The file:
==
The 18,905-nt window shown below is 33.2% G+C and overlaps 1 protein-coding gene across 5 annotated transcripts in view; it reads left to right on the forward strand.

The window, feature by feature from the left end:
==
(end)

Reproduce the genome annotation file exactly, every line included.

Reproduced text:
The 18,905-nt window shown below is 33.2% G+C and overlaps 1 protein-coding gene across 5 annotated transcripts in view; it reads left to right on the forward strand.

The window, feature by feature from the left end: